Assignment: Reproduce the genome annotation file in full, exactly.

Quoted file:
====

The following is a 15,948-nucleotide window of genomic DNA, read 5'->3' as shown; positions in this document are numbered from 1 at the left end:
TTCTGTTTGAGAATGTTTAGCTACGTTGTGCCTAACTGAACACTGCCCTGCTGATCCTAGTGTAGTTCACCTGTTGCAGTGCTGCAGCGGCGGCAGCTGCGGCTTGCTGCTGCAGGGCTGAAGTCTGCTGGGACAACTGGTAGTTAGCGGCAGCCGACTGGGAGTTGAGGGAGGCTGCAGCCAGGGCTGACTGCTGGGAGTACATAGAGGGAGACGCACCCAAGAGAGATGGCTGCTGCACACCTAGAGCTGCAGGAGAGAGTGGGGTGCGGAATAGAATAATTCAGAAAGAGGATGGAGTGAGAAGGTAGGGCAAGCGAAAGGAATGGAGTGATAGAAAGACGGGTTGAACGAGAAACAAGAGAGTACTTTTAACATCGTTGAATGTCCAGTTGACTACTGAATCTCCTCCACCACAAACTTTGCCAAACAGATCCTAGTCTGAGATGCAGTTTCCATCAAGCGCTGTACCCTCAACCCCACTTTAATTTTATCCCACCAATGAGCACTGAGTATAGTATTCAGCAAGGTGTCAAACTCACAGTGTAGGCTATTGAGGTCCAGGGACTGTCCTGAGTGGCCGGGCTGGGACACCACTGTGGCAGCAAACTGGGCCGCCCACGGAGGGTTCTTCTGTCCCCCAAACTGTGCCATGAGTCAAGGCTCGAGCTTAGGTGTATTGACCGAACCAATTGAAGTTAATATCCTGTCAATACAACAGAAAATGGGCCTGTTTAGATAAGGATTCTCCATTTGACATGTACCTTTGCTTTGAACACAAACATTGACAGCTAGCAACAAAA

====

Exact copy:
The following is a 15,948-nucleotide window of genomic DNA, read 5'->3' as shown; positions in this document are numbered from 1 at the left end:
TTCTGTTTGAGAATGTTTAGCTACGTTGTGCCTAACTGAACACTGCCCTGCTGATCCTAGTGTAGTTCACCTGTTGCAGTGCTGCAGCGGCGGCAGCTGCGGCTTGCTGCTGCAGGGCTGAAGTCTGCTGGGACAACTGGTAGTTAGCGGCAGCCGACTGGGAGTTGAGGGAGGCTGCAGCCAGGGCTGACTGCTGGGAGTACATAGAGGGAGACGCACCCAAGAGAGATGGCTGCTGCACACCTAGAGCTGCAGGAGAGAGTGGGGTGCGGAATAGAATAATTCAGAAAGAGGATGGAGTGAGAAGGTAGGGCAAGCGAAAGGAATGGAGTGATAGAAAGACGGGTTGAACGAGAAACAAGAGAGTACTTTTAACATCGTTGAATGTCCAGTTGACTACTGAATCTCCTCCACCACAAACTTTGCCAAACAGATCCTAGTCTGAGATGCAGTTTCCATCAAGCGCTGTACCCTCAACCCCACTTTAATTTTATCCCACCAATGAGCACTGAGTATAGTATTCAGCAAGGTGTCAAACTCACAGTGTAGGCTATTGAGGTCCAGGGACTGTCCTGAGTGGCCGGGCTGGGACACCACTGTGGCAGCAAACTGGGCCGCCCACGGAGGGTTCTTCTGTCCCCCAAACTGTGCCATGAGTCAAGGCTCGAGCTTAGGTGTATTGACCGAACCAATTGAAGTTAATATCCTGTCAATACAACAGAAAATGGGCCTGTTTAGATAAGGATTCTCCATTTGACATGTACCTTTGCTTTGAACACAAACATTGACAGCTAGCAACAAAA